Decision Tool Helps Identify Crop Break-even Numbers

Unless he knows what his costs are, and what price and yield he has to get to break even, a farmer can’t know how much money he’s likely to make — or lose — on any given crop in any given season. Math is required. Records are essential.

The process may be a little less intimidating with the use of a Texas A&M AgriLife Extension decision aid tool that simplifies the process, says Extension Economist Jackie Smith at Lubbock, who explained the Crop Profitability Spreadsheet at the recent Red River Crops Conference at Childress, Texas.

“We’ve designed this tool so producers can plug in their own numbers,” he says. The tool is available at and offers some basic numbers, but Smith says the tool is more helpful when farmers add their own figures. “Calculations are pretty simple to identify break-even prices and returns above variable costs.”

The program includes spreadsheets for 24 separate crops. “It also considers ‘what ifs’ to calculate break-even numbers and net returns under different circumstances.” The spreadsheet does the calculations and identifies break-even levels. “The break-even price will cover variable costs,” he says. “Break-even yields will show what’s necessary to cover all costs — fixed and variable.”

It will calculate the break-even price necessary to cover costs, as well as break-even price to cover all costs. “These break-even prices are calculated for the yield entered in the budget, and for two yields below and two yields above that yield.”

The 2017 spreadsheet was made available on the website February 6, “or you can come by my office in Lubbock.”

Facilitates comparisons
The spreadsheet offers a way to measure expenses, compare the advantages of one crop with another, and assess yield and price estimates, Smith notes. “It makes farmers better decision-makers. Producers plug their own numbers into the budget, and the equations come up with the figures.”

Farmers with more accurate records are likely to find more benefit from the tool, he says, but it’s a good starting place for any producer who wants a better handle on the economics of a crop.

As an example, a worksheet showing budgets for irrigated cotton and irrigated sorghum, includes estimated income, including estimated price and yield projections. Cost estimates are detailed, and include fixed and variable expenses.

In the example, cotton, at 65 cents a pound and 1,250 pounds per acre lint yield, plus .888 tons of seed per acre, creates an income of $990 per acre. Variable costs total $773.78 per acre, leaving a return of $216.22 above variable costs. Adding $189.25 in fixed expenses drops the returns over total specified expenses to $26.97.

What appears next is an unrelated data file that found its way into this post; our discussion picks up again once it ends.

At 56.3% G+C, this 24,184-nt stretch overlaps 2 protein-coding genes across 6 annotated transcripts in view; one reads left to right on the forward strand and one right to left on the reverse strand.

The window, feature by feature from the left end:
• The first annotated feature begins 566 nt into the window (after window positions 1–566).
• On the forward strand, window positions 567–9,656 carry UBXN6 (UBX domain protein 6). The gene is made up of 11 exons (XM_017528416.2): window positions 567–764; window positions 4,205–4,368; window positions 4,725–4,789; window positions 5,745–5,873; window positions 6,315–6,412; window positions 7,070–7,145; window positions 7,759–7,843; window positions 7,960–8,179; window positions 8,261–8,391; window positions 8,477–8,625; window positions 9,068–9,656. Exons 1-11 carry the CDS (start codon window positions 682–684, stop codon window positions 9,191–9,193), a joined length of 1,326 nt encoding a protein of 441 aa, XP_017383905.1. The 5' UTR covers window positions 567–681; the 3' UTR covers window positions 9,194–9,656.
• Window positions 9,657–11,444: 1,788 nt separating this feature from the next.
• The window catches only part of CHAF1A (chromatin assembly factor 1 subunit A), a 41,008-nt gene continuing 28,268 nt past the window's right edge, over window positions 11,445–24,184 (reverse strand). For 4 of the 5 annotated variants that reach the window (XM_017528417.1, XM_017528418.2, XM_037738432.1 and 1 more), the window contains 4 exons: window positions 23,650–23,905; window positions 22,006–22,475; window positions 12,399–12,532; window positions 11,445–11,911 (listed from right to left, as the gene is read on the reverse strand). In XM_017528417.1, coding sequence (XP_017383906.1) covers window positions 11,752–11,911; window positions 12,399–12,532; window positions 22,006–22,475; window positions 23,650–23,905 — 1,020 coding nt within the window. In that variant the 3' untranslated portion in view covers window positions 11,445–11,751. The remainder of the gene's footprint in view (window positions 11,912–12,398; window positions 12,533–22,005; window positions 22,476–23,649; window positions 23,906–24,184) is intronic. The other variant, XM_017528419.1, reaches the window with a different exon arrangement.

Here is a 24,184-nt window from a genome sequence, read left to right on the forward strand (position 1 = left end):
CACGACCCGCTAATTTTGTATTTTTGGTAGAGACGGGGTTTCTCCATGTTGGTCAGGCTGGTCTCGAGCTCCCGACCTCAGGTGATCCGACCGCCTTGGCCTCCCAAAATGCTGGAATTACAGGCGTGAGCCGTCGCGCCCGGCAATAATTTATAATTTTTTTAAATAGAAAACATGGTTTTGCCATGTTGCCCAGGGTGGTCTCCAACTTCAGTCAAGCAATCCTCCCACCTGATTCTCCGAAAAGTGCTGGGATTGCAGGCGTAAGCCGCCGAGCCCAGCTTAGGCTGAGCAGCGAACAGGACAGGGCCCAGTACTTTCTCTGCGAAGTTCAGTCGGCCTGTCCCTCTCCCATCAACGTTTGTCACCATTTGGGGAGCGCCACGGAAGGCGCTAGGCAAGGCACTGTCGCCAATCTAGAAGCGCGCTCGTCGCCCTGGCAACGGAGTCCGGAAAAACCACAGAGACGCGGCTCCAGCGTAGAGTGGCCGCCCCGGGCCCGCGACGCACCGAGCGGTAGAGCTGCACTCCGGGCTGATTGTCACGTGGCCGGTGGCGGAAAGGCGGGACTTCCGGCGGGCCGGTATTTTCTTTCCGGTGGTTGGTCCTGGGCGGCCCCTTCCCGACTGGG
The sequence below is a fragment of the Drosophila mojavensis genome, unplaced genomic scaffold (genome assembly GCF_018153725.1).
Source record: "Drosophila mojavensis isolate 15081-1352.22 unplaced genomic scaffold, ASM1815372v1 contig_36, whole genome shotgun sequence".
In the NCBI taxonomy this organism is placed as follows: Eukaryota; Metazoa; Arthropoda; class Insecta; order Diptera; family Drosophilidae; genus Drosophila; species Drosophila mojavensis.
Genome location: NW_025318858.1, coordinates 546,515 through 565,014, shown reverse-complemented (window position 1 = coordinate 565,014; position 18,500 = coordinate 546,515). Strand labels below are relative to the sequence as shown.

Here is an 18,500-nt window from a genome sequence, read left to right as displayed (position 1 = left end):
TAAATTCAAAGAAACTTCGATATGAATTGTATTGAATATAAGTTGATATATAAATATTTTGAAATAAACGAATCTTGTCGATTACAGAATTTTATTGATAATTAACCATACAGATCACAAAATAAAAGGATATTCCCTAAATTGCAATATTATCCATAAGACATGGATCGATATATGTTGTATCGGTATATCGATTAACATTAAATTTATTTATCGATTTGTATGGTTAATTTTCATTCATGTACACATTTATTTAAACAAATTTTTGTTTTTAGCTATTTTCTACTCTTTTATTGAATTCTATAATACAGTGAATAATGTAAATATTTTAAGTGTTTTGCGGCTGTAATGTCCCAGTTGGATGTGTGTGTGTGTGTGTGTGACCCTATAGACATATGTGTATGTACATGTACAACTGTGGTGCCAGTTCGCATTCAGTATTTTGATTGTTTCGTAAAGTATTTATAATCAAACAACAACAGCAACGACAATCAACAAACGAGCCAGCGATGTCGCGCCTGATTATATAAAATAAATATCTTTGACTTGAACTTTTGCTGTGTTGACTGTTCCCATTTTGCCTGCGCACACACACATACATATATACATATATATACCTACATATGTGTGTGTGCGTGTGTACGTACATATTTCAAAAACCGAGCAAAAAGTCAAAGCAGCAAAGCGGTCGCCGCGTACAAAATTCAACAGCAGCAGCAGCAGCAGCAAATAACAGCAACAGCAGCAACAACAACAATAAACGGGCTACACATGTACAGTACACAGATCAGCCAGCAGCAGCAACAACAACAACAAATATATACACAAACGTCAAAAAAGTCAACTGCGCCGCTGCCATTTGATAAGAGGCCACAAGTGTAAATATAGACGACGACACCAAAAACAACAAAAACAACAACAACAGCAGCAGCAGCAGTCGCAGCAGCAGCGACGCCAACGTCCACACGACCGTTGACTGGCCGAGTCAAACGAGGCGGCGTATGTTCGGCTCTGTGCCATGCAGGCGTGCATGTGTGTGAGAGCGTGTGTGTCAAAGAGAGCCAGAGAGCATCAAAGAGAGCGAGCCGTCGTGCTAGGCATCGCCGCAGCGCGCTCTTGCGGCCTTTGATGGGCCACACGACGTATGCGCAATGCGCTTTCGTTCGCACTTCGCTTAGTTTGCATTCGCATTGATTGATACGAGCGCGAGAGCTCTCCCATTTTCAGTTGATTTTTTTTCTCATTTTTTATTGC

For grain sorghum, estimating a 55 cwt. per acre yield at a $6.80 price, total income is $374. Variable expenses total $382.68, leaving a loss of $8.68 per acre. With fixed costs adding another $189.25 per acre, the returns above total specified expenses result in a loss of $197.93 per acre.

Smith includes a chart showing break-even prices to cover both variable and total costs for a range of yields for both irrigated cotton and irrigated sorghum.

Covering costs
Budgeted yield percentages show that at 75 percent and 937.50 pounds per acre, cotton needs 62 cents per pound to cover variable costs, 82 cents to cover total costs. At 90 percent of estimated yield, 1,125 pounds per acre, price to cover variable costs drops to 52 cents per pound, and 69 cents to cover all costs. At 100 percent yield, 1,250 pounds per acre, 48 cents covers variable costs and 63 cents covers total expenses. With 125 percent of estimated yield, 1,562.5 pounds per acre, 39 cents covers variable costs and 51 cents covers total costs.

For sorghum, 75 percent of estimated yield, 41.25 cwt. per acre, would need a price of $9.08 to cover variable costs and $13.66 to cover total costs. At 90 percent, 49.50 cwt., $7.66 covers variable costs and $11.49 covers total costs. With 100 percent of estimated yield, 55 cwt., break-even to cover variable costs is $6.96, and $9.51 to cover all costs. With a bumper yield of 125 percent of estimated production, 68.75 cwt., $5.69 covers variable costs, and $8.44 covers total costs.

Producers look at their own yield histories, consider production costs, and possibly look at options to reduce those expenses or whether another crop offers a better opportunity. The process, Smith says, is a lot simpler than working it out in a spiral notebook with a No. 2 pencil and a pocket calculator.

The budget figures help producers adjust cropping strategies, examine expenses, and provide a sound baseline for determining marketing objectives.

Information may be one of the most valuable tools a farmer has when prices are less than robust.

Source: Texas A&M AgriLife